Trouble Shooting

Common Pitfalls

Generally, the following kinds of errors that may happen at runtime:

  1. A script deadlocks. In other words, Exscript sends no further commands even though the remote host is already waiting for a command. This generally happens when a prompt is not recognized.
  2. A script executes a command before the remote host is ready. This happens when a prompt was detected where none was really included in the response.
  3. A script terminates before executing all commands. This happens when two (or more) prompts were detected where only one was expected.

The following sections explain when these problems may happen and how to fix them.


Exscript tries to automatically detect a prompt, so generally you should not have to worry about prompt recognition. The following prompt types are supported:

[sam123@home ~]$

Note: The trailing “$” may also be any of the following characters: “$#>%”

However, in some rare cases, a remote host may have a prompt that Exscript can not recognize. Similarly, in some scripts you might want to execute a special command that triggers a response that does not include a prompt Exscript can recognize.

In both cases, the solution includes defining the prompt manually, such that Exscript knows when the remote host is ready. For example, consider the following script:

1. show ip int brief
2. write memory
3. {enter}
4. show configuration

Say that after executing line 2 of this script, the remote host asks for a confirmation, saying something like this:

Are you sure you want to overwrite the configuration? [confirm]

Because this answer does not contain a standard prompt, Exscript can not recognize it. We have a deadlock. To fix this, we must tell Exscript that a non-standard prompt should be expected. The following change fixes the script:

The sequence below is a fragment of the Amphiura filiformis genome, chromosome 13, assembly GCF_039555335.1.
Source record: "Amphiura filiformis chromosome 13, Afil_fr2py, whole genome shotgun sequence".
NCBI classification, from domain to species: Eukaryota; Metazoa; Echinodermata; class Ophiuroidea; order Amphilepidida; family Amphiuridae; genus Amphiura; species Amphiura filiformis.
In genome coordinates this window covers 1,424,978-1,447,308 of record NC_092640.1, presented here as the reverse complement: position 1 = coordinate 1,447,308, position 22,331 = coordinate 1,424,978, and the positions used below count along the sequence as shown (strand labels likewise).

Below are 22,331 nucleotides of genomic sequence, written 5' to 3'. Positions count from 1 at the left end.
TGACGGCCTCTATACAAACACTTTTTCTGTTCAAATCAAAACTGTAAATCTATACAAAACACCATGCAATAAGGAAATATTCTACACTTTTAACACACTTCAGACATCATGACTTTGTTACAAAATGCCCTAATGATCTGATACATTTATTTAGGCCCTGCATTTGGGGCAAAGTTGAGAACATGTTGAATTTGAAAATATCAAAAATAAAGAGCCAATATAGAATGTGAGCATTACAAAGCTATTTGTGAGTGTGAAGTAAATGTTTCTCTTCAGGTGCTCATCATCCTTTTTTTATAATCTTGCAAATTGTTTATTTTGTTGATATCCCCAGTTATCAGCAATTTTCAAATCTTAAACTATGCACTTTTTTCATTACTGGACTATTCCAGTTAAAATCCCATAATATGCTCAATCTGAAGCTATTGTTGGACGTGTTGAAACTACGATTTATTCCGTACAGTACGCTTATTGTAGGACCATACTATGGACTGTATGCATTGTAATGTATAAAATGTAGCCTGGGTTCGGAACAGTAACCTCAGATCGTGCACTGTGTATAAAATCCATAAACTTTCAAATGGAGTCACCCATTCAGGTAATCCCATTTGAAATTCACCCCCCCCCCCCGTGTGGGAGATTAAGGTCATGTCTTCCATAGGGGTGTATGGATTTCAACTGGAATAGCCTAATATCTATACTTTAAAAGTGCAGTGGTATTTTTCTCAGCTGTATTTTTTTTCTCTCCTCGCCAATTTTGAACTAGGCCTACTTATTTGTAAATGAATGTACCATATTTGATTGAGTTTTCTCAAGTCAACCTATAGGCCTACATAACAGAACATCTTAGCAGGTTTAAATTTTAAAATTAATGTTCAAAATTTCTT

1. show ip int brief
2. {connection.set_prompt(/\[confirm\]/)}
3. write memory
4. {connection.set_prompt()}
5. {enter}
6. show configuration

The second line tells Exscript to wait for “[confirm]” after executing the following commands. Because of that, when the write memory command was executed in line 3, the script does not deadlock (because the remote host’s response includes “[confirm]”). In line 4, the prompt is reset to it’s original value. This must be done, because otherwise the script would wait for another “[confirm]” after executing line 5 and line 6.

A Command Is Sent Too Soon

This happens when a prompt was incorrectly detected in the response of a remote host. For example, consider using the following script:

show interface descriptions{extract /^(\S+\d)/ as interfaces}
show diag summary

Using this script, the following conversation may take place:

1. router> show interface descriptions
2. Interface              Status         Protocol Description
3. Lo0                    up             up       Description of my router>
4. PO0/0                  admin down     down
5. Serial1/0              up             up       My WAN link
6. router>

Note that line 3 happens to contain the string “Router>”, which looks like a prompt when it really is just a description. So after receiving the “>” character in line 3, Exscript believes that the router is asking for the next command to be sent. So it immediately sends the next command (“show diag summary”) to the router, even that the next prompt was not yet received.

Note that this type of error may not immediately show, because the router may actually accept the command even though it was sent before a prompt was sent. It will lead to an offset however, and may lead to errors when trying to capture the response. It may also lead to the script terminating too early.

To fix this, make sure that the conversation with the remote host does not include any strings that are incorrectly recognized as prompts. You can do this by using the “connection.set_prompt(…)” function as explained in the sections above.

The Connection Is Closed Too Soon

This is essentially the same problem as explained under “A Command Is Sent Too Soon”. Whenever a prompt is (correctly or incorrectly) detected, the next command is send to the remote host. If all commands were already executed and the next prompt is received (i.e. the end of the script was reached), the connection is closed.

To fix this, make sure that the conversation with the remote host does not include any strings that are incorrectly recognized as prompts. You can do this by using the “connection.set_prompt(…)” function as explained in the sections above.